Romain Grosjean was left struggling to hold back his tears after finishing sixth in the Haas team’s very first Formula 1 race, comparing the result to a race win.
Gene Haas saw his eponymous operation make history on Sunday in Australia as it became the first American team to race in F1 for 30 years.
Expectations were relatively low heading into the first race of the season, with points at some stage in 2016 being the rather modest target that had been set by the bosses at Kannapolis and Banbury.
Grosjean started from 19th on the grid and slowly made his way up the order with a long first stint, running ninth when the race was red flagged after a crash involving Esteban Gutierrez in the second Haas car.
Under the red flag, Grosjean was permitted to change the tires on his car, effectively giving him a free pit stop. Haas elected to fit the car with mediums that would enable him to go to the end of the race without stopping again.
Grosjean kept his cool ahead of Nico Hulkenberg and Valtteri Bottas behind, and picked up three more positions when Kimi Raikkonen retired and the Toro Rosso pair of Max Verstappen and Carlos Sainz Jr. pitted.
Despite having just over one hour’s worth of dry running in Melbourne under his belt, Grosjean was able to stay in control in the closing stages to keep the train of cars following back.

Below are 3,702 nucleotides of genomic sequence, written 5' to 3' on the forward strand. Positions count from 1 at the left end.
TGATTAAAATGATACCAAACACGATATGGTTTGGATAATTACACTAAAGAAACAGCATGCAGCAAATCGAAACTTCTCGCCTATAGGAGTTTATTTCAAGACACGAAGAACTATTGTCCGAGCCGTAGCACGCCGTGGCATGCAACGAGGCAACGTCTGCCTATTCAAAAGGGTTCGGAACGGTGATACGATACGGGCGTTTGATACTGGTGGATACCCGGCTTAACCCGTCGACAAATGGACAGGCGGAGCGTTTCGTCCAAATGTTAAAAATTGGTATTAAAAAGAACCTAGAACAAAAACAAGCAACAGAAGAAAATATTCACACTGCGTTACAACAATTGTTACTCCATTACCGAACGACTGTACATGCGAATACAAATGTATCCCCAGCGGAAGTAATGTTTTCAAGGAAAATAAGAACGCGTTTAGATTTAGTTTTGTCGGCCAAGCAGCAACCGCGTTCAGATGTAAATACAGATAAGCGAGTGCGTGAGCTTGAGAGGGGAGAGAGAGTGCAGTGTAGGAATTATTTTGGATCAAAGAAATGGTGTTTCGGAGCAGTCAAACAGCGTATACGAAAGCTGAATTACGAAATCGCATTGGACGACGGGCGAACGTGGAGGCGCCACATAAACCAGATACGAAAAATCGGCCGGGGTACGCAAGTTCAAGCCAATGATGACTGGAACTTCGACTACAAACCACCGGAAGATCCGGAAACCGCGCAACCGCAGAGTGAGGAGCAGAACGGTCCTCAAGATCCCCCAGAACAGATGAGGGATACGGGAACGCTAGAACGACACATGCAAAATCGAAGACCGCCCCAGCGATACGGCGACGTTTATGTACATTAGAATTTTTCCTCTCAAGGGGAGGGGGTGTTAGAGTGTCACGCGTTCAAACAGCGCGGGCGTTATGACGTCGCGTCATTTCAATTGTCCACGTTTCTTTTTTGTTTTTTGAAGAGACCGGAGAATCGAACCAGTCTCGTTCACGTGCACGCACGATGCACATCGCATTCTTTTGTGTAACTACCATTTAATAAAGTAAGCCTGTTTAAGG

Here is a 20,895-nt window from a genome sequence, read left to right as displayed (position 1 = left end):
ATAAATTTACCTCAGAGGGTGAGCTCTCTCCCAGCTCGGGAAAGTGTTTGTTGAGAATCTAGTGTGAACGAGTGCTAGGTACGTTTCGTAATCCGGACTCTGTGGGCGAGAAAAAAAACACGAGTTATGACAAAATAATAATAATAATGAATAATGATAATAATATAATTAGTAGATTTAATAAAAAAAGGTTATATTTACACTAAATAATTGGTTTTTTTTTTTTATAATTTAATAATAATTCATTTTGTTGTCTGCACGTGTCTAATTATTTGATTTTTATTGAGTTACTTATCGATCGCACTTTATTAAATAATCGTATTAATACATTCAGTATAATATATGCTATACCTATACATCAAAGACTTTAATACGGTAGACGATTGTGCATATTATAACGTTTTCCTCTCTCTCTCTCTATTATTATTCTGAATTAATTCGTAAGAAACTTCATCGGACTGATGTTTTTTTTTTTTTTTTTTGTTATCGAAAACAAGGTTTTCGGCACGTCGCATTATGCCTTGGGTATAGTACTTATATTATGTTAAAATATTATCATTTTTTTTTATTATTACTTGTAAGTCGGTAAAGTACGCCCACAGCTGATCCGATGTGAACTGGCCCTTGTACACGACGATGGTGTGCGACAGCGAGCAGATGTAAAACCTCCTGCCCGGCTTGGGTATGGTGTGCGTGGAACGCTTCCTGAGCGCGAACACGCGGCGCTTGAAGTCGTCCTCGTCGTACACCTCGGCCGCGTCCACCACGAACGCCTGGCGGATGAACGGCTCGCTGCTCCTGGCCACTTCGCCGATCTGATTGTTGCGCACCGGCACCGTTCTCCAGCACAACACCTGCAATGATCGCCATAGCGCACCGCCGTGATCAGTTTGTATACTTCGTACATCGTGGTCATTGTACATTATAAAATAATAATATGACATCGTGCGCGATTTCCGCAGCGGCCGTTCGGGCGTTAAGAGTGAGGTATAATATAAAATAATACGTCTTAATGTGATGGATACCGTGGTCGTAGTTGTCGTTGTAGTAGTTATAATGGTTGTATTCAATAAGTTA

The Frenchman crossed the line to be greeted by many of his colleagues cheering and waving from the pit gantry as Haas became the first start-up team to score points on debut since Toyota in 2002.
Grosjean struggled to hold back the tears as he returned to the pits, radioing over to his team “It’s a win for us – it’s like a win!” – before then blurting out: “I don’t even know where we finished?!”
Much would need to be worked out, starting with how much garage and grandstand access would be afforded for a 2021 season opener that likely would occur during a still ongoing novel coronavirus (COVID-19) pandemic.
He was a spectator (with racing legend Mario Andretti) at four-time champion Jeff Gordon’s final Cup race as a full-time in the 2015 season finale at Homestead-Miami Speedway. In 2011, Hamilton swapped cars with three-time champion Tony Stewart at Watkins Glen International.
Having rubbed shoulders with other racing greats so often, it only would be fitting if Hamilton — who is one victory from tying Michael Schumacher’s career record and also could tie the F1 record with a seventh championship this season — spent some time with the greatest basketball player of all time.